If you have been told you need to be tested for allergies, you may be wondering what to expect, or how to prepare for your allergy test.
That’s why we created this helpful guide to allergy testing. While it may sound scary, allergy tests are actually quite simple. And, someone is always on hand with medications and medical support, just in case you have a bigger reaction than expected.
What to Expect During Your Allergy Testing
Once you have arrived at your appointment your doctor is probably going to examine you and take a full medical history, including any medications you may be currently taking. This is very important, as some medications can interfere with tests. Your doctor can advise you as to which, if any, you may need to stop taking for a specific amount of time. (Some medications can take a week to ten days to clear out of your system.) Of course, it should go without saying that you should never stop taking a medication or alter the way you take it, unless directed by your physician.
There are several different ways to test for allergies, with the most common being a patch test, skin injection test, or a skin prick test. The skin prick test (sometimes called a scratch or puncture test) is not painful. It is used to determine if you have an immediate reaction to as many as 40 different allergens in one sitting. It usually identifies common allergies to mold, pollen, dust mites, food, and pet dander. Adults are usually tested on the arm, while children are often tested on their upper back.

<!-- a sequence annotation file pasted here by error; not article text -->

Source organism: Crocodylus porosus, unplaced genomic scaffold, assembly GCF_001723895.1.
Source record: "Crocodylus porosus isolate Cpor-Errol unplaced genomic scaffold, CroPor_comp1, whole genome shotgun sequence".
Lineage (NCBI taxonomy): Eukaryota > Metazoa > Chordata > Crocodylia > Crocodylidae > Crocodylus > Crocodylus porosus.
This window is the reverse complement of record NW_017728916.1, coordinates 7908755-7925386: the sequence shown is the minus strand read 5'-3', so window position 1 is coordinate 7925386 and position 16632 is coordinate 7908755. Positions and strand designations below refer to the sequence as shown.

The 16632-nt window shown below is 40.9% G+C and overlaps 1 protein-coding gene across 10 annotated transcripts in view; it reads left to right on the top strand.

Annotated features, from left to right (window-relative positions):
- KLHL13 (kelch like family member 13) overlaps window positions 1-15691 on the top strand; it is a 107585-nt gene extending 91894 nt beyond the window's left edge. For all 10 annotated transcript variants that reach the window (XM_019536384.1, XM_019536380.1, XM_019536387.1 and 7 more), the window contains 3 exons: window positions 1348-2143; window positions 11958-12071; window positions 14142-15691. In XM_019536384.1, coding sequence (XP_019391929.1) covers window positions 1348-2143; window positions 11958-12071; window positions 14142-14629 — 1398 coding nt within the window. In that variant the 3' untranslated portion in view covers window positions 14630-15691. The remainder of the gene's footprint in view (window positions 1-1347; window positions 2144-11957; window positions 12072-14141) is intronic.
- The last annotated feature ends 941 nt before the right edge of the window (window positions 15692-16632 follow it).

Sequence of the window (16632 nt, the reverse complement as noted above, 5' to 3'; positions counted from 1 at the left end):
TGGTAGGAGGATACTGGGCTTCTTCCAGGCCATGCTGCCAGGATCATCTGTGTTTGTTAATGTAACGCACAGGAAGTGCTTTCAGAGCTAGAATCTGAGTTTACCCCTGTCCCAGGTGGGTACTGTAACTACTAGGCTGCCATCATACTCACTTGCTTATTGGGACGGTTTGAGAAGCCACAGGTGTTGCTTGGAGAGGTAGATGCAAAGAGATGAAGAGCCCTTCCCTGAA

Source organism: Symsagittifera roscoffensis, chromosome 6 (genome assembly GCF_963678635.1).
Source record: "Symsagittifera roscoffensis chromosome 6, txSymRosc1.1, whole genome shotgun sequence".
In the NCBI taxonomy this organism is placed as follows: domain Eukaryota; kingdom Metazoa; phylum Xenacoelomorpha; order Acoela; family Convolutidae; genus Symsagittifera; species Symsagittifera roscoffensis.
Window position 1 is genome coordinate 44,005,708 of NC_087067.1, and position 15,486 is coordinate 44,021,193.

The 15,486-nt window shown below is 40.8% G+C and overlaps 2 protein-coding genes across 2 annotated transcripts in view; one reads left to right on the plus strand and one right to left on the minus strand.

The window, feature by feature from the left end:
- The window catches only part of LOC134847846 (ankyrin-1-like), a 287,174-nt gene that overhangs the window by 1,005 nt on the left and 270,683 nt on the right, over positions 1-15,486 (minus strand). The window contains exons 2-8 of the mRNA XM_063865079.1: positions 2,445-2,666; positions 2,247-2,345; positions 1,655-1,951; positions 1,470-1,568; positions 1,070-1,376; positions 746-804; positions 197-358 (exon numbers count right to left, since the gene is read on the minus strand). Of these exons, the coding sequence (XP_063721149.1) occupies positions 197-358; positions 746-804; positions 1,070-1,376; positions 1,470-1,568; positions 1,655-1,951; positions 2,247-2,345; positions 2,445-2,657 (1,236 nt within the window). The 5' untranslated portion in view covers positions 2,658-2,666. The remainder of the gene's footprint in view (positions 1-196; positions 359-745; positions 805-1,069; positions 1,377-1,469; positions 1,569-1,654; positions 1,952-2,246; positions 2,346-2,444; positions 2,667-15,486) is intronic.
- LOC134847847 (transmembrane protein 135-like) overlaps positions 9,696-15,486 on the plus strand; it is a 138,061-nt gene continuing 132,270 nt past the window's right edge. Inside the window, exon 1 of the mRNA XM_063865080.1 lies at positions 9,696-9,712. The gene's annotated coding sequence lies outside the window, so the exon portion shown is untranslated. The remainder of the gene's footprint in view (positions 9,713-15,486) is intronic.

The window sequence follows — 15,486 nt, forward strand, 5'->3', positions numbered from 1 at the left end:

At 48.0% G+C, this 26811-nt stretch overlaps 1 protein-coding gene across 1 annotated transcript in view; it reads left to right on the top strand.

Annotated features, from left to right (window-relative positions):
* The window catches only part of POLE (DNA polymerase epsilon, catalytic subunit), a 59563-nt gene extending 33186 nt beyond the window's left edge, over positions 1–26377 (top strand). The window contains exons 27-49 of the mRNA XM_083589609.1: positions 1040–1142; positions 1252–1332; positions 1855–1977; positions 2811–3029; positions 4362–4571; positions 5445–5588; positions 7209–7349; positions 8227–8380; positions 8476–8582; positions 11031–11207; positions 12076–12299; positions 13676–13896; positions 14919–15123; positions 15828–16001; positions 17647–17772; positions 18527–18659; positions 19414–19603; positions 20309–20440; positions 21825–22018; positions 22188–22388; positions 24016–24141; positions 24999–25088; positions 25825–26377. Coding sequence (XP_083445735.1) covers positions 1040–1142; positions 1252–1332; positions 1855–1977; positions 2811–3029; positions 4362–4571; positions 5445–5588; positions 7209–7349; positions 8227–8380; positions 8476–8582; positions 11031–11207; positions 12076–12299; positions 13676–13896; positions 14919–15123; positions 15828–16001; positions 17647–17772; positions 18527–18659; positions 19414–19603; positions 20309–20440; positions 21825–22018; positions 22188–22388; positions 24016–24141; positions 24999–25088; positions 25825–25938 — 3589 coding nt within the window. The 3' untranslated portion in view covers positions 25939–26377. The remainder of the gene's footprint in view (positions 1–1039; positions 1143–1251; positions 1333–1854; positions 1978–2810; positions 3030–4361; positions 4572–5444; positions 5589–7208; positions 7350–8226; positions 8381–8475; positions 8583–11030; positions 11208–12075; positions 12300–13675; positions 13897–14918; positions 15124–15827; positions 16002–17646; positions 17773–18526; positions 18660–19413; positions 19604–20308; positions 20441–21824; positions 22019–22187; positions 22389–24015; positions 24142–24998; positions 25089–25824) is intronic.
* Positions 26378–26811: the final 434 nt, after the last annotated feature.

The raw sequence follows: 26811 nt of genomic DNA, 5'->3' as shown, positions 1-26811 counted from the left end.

During the test, small lines will be drawn on the test area. A drop of allergen will be applied using a sterile lancet that pricks the surface of the skin. After 15 minutes or so, someone will check to see if you have had any form of reaction to the allergen. If you react, a small bump, much like a mosquito bite, will appear. The bigger the reaction, the larger the bump.
The skin injection test is similar in that a needle is used to inject a small amount of allergen just below the skin. This test is often used to determine if you are sensitive to insect bites or penicillin. After 15 minutes or so, the injection site will be examined and or measured.
The patch test is usually done to diagnose contact dermatitis (where the skin is irritated by coming into contact with a particular substance). Patch tests actually detect delayed reactions and may take several days to be conclusive. Patch tests, as the name implies, are done with a patch, and do not break the skin. Most patients wear the patch for about 48 hours. Your doctor may advise you to avoid activities in which you would sweat or become wet, such as showering or swimming.
Once your allergies have been diagnosed, your doctor can provide treatment with medications or specially formulated injections to reduce your sensitivity.
If you would like to know more about allergy testing or to make an appointment with our caring allergy and asthma specialist, Matthew Aresery, MD , please call Intercoastal Medical Group today at (941) 362-8641 for an appointment, or request one online right now.